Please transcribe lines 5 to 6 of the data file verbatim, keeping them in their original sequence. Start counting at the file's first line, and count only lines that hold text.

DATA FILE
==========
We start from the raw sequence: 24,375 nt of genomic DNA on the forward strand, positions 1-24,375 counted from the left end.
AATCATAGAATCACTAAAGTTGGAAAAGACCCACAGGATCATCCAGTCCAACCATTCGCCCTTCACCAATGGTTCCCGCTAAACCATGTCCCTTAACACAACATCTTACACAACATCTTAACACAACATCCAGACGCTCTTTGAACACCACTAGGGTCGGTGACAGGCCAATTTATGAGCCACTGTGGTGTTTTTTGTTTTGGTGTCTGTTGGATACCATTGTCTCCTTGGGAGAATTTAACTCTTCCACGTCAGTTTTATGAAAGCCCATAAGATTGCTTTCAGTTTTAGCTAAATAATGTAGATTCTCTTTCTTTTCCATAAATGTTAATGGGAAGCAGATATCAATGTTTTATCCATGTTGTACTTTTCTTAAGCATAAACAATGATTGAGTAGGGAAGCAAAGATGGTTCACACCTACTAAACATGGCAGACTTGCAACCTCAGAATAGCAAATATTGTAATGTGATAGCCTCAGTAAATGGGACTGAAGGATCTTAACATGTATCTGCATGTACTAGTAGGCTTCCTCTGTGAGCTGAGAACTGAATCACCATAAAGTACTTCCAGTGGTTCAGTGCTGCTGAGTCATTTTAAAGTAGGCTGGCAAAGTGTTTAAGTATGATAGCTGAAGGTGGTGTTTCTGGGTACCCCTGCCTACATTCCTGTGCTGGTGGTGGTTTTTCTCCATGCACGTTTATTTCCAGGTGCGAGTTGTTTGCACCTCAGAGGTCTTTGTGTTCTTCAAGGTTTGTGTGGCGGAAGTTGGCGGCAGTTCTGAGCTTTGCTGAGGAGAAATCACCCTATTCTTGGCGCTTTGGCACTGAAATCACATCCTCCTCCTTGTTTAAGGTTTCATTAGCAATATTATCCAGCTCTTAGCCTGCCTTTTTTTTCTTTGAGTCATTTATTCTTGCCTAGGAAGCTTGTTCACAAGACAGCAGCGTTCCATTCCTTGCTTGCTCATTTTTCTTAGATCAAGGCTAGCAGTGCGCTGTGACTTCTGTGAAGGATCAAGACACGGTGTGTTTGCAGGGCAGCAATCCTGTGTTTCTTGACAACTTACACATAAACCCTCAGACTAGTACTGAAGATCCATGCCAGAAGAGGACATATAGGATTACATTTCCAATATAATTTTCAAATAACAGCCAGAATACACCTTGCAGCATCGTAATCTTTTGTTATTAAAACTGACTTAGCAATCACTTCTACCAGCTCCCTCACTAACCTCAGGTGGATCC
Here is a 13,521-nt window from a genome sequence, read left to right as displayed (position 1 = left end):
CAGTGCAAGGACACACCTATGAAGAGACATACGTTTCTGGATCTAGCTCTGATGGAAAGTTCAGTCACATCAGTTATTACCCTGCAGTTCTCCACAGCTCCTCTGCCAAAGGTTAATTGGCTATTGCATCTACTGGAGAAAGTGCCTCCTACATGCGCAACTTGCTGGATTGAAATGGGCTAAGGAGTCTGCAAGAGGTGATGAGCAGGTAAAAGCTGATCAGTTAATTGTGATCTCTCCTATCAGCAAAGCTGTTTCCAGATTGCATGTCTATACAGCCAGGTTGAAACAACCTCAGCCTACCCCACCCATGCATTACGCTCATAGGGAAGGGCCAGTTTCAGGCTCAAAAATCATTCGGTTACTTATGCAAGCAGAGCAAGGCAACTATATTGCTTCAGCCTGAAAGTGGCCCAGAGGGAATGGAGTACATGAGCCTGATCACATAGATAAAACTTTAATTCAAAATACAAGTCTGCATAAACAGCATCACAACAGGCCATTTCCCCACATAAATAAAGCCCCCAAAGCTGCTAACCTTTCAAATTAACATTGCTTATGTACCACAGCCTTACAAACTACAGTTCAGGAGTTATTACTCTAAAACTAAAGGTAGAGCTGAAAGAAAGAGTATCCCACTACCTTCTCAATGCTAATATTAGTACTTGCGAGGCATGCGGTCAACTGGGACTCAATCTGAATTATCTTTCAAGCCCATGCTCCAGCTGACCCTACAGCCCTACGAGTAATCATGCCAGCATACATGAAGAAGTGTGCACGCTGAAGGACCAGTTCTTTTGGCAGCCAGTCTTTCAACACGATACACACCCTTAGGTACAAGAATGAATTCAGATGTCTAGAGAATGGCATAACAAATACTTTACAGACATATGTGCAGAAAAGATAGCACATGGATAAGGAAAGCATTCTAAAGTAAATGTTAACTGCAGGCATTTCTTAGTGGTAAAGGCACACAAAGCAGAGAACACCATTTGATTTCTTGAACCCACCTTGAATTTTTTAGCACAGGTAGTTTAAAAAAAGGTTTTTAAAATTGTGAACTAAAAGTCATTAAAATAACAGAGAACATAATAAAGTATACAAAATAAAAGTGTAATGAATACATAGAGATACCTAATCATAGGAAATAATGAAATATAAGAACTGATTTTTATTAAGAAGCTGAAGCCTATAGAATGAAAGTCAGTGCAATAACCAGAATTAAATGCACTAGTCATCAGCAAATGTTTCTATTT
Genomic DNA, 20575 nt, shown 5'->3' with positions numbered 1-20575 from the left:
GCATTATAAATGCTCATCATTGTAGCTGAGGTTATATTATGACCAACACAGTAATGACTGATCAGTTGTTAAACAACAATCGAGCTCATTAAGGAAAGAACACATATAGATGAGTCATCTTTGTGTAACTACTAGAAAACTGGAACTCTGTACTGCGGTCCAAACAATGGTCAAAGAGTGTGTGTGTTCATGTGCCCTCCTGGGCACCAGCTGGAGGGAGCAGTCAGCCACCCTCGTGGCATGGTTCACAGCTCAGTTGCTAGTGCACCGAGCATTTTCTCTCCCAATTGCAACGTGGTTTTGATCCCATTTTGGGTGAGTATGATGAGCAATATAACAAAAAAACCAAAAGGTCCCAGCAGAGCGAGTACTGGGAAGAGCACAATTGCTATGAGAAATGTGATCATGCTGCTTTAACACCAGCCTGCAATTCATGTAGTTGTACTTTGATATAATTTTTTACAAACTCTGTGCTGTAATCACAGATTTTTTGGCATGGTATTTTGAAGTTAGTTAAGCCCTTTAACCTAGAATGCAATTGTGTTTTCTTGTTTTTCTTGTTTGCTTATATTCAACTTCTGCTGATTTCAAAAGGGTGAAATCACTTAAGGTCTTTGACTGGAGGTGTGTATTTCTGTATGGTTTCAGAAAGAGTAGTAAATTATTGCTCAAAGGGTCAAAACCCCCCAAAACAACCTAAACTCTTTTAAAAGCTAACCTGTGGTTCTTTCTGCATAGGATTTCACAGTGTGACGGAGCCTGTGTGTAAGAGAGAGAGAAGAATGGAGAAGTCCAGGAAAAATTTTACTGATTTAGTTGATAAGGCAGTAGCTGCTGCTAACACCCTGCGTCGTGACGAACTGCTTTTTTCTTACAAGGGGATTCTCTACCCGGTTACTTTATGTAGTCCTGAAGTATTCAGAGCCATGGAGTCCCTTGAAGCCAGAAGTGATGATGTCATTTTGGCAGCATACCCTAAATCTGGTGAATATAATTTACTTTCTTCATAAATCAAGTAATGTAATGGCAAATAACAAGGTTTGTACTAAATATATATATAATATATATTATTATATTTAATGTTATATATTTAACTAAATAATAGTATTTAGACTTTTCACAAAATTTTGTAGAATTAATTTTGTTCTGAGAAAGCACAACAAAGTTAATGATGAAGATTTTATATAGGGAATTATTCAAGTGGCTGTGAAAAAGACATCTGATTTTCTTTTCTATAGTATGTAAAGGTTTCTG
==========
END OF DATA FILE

Genomic DNA, 20575 nt, shown 5'->3' with positions numbered 1-20575 from the left:
GCATTATAAATGCTCATCATTGTAGCTGAGGTTATATTATGACCAACACAGTAATGACTGATCAGTTGTTAAACAACAATCGAGCTCATTAAGGAAAGAACACATATAGATGAGTCATCTTTGTGTAACTACTAGAAAACTGGAACTCTGTACTGCGGTCCAAACAATGGTCAAAGAGTGTGTGTGTTCATGTGCCCTCCTGGGCACCAGCTGGAGGGAGCAGTCAGCCACCCTCGTGGCATGGTTCACAGCTCAGTTGCTAGTGCACCGAGCATTTTCTCTCCCAATTGCAACGTGGTTTTGATCCCATTTTGGGTGAGTATGATGAGCAATATAACAAAAAAACCAAAAGGTCCCAGCAGAGCGAGTACTGGGAAGAGCACAATTGCTATGAGAAATGTGATCATGCTGCTTTAACACCAGCCTGCAATTCATGTAGTTGTACTTTGATATAATTTTTTACAAACTCTGTGCTGTAATCACAGATTTTTTGGCATGGTATTTTGAAGTTAGTTAAGCCCTTTAACCTAGAATGCAATTGTGTTTTCTTGTTTTTCTTGTTTGCTTATATTCAACTTCTGCTGATTTCAAAAGGGTGAAATCACTTAAGGTCTTTGACTGGAGGTGTGTATTTCTGTATGGTTTCAGAAAGAGTAGTAAATTATTGCTCAAAGGGTCAAAACCCCCCAAAACAACCTAAACTCTTTTAAAAGCTAACCTGTGGTTCTTTCTGCATAGGATTTCACAGTGTGACGGAGCCTGTGTGTAAGAGAGAGAGAAGAATGGAGAAGTCCAGGAAAAATTTTACTGATTTAGTTGATAAGGCAGTAGCTGCTGCTAACACCCTGCGTCGTGACGAACTGCTTTTTTCTTACAAGGGGATTCTCTACCCGGTTACTTTATGTAGTCCTGAAGTATTCAGAGCCATGGAGTCCCTTGAAGCCAGAAGTGATGATGTCATTTTGGCAGCATACCCTAAATCTGGTGAATATAATTTACTTTCTTCATAAATCAAGTAATGTAATGGCAAATAACAAGGTTTGTACTAAATATATATATAATATATATTATTATATTTAATGTTATATATTTAACTAAATAATAGTATTTAGACTTTTCACAAAATTTTGTAGAATTAATTTTGTTCTGAGAAAGCACAACAAAGTTAATGATGAAGATTTTATATAGGGAATTATTCAAGTGGCTGTGAAAAAGACATCTGATTTTCTTTTCTATAGTATGTAAAGGTTTCTG